Luke the Physician, as he is usually known, was a gentile from Antioch, which is just up the road from Jerusalem, in what is modern day Turkey. Antioch was thought by many to be the cradle of Christianity, as it was written in the Acts of the Apostles, the disciples were first called Christians in that city.
Luke also wrote the Acts of the Apostles, which is considered part two of the Gospel that he wrote. Luke did not see Jesus himself, but had heard many stories from others, including St. Paul, and was moved by the Spirit to write them down. Most scholars agree that Luke used the Gospel of Mark as his outline, and added material from what he had received from others.
The early church historian Eusebius wrote that; “Luke, who was by race an Antiochian and a physician by profession, was long a companion of Paul, and had careful conversation with the other Apostles, and in two books left us examples of the medicine for the souls which he had gained from them”
In chapter 3 of this Gospel, we are introduced to John the Baptist, or John the Forerunner, as he is know in Orthodox circles.
Luke sets the time period with verse one in this chapter, the 15th year of the reign of Tiberius Caesar, Pontius Pilate being the governor of Judea, and Herod, the tetrarch of Galilee. A tetrarch is a subordinate king, because Herod was subordinate to Caesar. That would put this event around 29 or 30 AD.
Then he begins the story of John, the son of Zechariah when the word of God came to him.
John was proclaiming a baptism of repentance for the forgiveness of sins.
The word ‘baptism’ is a Greek word for the ritual washing that the Jews performed when they wanted to purify themselves after they were ritually unclean for some reason.
Remember at the wedding in Cana in the Gospel of St. John, there were large vessels of water that Jesus would turn into wine? The water was there for hand washing, which had to be done before and after every meal.
This is still the custom in Malawi, as I found that the use of eating utensils is optional.
The Jews also practiced the same sort of full body baptism when they were unclean, per the ritual of the Temple. No one could offer a sacrifice at the Temple unless they were ritually clean.
Archaeologists have found ancient baths in Jerusalem where people could bathe their entire bodies for the purpose of this ritual cleansing. Observant Jews still use more modern versions of these baths, and from the pictures I saw, some look quite luxurious.
So baptism was not a new thing in the this time of the ministry of John the Baptizer. What was different is that the baptism of John was more than a simple ritual cleansing. It was for repentance and the forgiveness of sins.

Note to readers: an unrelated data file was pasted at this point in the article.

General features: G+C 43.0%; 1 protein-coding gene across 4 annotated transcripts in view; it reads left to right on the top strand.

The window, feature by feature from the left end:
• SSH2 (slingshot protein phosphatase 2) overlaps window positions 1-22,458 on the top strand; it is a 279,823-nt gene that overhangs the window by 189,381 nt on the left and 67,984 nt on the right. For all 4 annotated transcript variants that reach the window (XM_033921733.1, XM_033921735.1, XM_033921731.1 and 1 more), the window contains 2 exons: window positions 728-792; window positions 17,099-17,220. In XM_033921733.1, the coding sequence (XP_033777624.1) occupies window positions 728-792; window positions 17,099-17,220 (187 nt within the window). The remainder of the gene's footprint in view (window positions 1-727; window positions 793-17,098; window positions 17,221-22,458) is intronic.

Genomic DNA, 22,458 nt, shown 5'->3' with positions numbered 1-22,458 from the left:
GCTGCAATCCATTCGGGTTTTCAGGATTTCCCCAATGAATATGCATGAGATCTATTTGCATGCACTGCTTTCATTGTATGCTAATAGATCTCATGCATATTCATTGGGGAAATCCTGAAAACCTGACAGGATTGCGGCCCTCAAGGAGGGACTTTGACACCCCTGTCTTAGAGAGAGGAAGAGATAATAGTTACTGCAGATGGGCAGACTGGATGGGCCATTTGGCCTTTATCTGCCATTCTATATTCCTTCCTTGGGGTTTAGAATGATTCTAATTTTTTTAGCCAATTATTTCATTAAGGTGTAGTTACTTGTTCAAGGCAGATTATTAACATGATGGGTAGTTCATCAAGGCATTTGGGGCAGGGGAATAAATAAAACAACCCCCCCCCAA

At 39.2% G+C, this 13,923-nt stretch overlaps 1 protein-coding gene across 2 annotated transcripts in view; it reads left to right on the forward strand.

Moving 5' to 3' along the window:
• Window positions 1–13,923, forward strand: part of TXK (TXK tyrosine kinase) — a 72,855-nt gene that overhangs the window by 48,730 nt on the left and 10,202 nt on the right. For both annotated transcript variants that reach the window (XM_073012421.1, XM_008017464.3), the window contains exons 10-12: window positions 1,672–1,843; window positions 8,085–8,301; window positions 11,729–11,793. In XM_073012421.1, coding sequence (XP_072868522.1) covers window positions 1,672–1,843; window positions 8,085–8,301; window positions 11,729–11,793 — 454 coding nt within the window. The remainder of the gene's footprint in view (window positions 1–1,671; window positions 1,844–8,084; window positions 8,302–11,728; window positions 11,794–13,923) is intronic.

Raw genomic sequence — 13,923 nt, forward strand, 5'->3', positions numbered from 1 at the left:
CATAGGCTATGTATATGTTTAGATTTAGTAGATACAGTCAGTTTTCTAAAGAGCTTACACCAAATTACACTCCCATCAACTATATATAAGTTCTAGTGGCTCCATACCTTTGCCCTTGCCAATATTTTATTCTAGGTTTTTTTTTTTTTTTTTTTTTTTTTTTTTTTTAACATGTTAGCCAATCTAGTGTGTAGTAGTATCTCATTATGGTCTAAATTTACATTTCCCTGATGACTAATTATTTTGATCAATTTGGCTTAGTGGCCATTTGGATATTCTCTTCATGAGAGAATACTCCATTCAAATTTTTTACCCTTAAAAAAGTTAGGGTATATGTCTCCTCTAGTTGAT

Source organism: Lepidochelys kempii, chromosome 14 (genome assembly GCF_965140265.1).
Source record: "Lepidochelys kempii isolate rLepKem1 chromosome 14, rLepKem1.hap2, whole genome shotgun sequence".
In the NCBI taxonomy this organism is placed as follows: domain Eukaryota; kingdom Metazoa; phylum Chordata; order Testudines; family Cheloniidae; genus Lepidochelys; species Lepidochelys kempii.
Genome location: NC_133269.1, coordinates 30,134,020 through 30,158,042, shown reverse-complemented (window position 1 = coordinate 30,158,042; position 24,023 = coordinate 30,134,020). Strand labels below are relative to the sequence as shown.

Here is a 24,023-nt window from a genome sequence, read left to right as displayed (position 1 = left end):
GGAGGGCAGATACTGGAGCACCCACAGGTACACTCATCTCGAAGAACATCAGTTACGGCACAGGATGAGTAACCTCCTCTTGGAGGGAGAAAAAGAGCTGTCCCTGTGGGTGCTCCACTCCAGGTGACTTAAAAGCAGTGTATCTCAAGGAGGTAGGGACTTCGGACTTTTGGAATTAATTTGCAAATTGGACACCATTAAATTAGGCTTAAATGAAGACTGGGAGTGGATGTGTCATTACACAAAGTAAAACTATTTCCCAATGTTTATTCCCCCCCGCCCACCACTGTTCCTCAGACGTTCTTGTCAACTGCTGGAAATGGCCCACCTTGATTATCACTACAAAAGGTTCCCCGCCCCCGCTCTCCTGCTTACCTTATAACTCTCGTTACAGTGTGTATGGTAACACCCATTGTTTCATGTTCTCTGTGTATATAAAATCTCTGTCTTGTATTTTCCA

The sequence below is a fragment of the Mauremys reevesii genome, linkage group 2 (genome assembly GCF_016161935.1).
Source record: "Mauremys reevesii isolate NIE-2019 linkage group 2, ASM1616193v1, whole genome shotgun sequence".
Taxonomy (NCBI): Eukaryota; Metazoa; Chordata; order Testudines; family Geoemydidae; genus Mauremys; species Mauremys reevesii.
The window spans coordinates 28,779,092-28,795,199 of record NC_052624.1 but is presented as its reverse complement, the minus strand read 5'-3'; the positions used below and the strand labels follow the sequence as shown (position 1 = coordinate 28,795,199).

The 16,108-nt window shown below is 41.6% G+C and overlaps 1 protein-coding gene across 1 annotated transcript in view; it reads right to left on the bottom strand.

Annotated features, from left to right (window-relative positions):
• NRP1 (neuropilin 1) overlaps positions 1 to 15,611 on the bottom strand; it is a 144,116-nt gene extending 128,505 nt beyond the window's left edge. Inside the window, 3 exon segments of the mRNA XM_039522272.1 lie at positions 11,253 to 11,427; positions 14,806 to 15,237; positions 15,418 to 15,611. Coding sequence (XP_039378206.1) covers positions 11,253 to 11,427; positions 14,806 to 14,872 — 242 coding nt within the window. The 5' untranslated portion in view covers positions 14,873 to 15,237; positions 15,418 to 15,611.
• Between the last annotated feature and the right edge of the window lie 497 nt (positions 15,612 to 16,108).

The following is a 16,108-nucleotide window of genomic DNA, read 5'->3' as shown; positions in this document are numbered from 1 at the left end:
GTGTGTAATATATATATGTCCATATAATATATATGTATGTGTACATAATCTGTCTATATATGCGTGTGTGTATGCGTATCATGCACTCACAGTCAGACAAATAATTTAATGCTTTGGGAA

Luke quotes the prophet Isaiah, as Mark did, in verse 4:
As it is written in the book of the words of Isaiah the prophet, “The voice of one crying in the wilderness: Prepare the way of the Lord, make his paths straight.
Since the grammar of New Testament Greek is without much punctuation, this sounds just a little different from our version of Isaiah, chapter 40, verse 3:
“A voice cries: (colon) “In the wilderness prepare the way of the LORD, make straight in the desert a highway for our God.”
To me, this prophecy says where there is nothing good, make a way for the LORD.
Recently, I spoke with a man who was having a lot of trouble in his life. The stress he was under was visible. It was the usual pressures that everyone has, the jobs, the kids, the relationships, but there was more.
His conscience was weighing very heavy on him because of some bad decisions he had made in his past. No matter what he did, this pressure caused even more stress, to where he had to find unhealthy ways to deal with it.
His life was like the wilderness. It was flat and desolate. There was no clear path through it. Just the act of living was like a mine field, with every step there was fear of disaster.
What made the difference for him was to get on his knees and confess his sin, and to know and feel the forgiveness of God. The path through his wilderness was cleared of the obstacles. The road was made straight and clear for the Lord to lead the way for him to follow.
I could be talking about anyone, even myself, as I have gone through this very thing. What made the difference for me was the confession and the absolution of that sin, the washing away of sin that John preached to those who would be preparing for the coming of Jesus into the world.
There may be some among you here who are burdened by the sin of some past mistake. It may be something that prevents you from having any joy in your life.
If there is, it may be time to receive the sacrament of reconciliation. I know it’s hard to make a confession. It’s hard for me every time I do it.
The question I am asked the most is, “Won’t you look at me differently after?”
The answer is an unqualified No. I would not look at anyone differently, and no priest would, because of the incredible gift that we have received through reconciliation, that is the forgiveness of sins.
I know the wonderful feeling of having confessed the sins that have weighed me down, and have hampered my spiritual growth. When I have received the sacrament of reconciliation, I have felt the weight of the world lifted from my shoulders, and many have told me of that same experience.
If you feel that you need to make a path for the Lord through the wilderness, Advent is a great time to clean house, and prepare for Jesus to arrive in your heart in a fresh way. The general confession in our Holy Eucharist covers most of the sins we make on a daily basis, but if there is something in particular you need to confess, please let me know, and I will meet you anytime, anywhere.
Prepare ye the way of the Lord! Amen.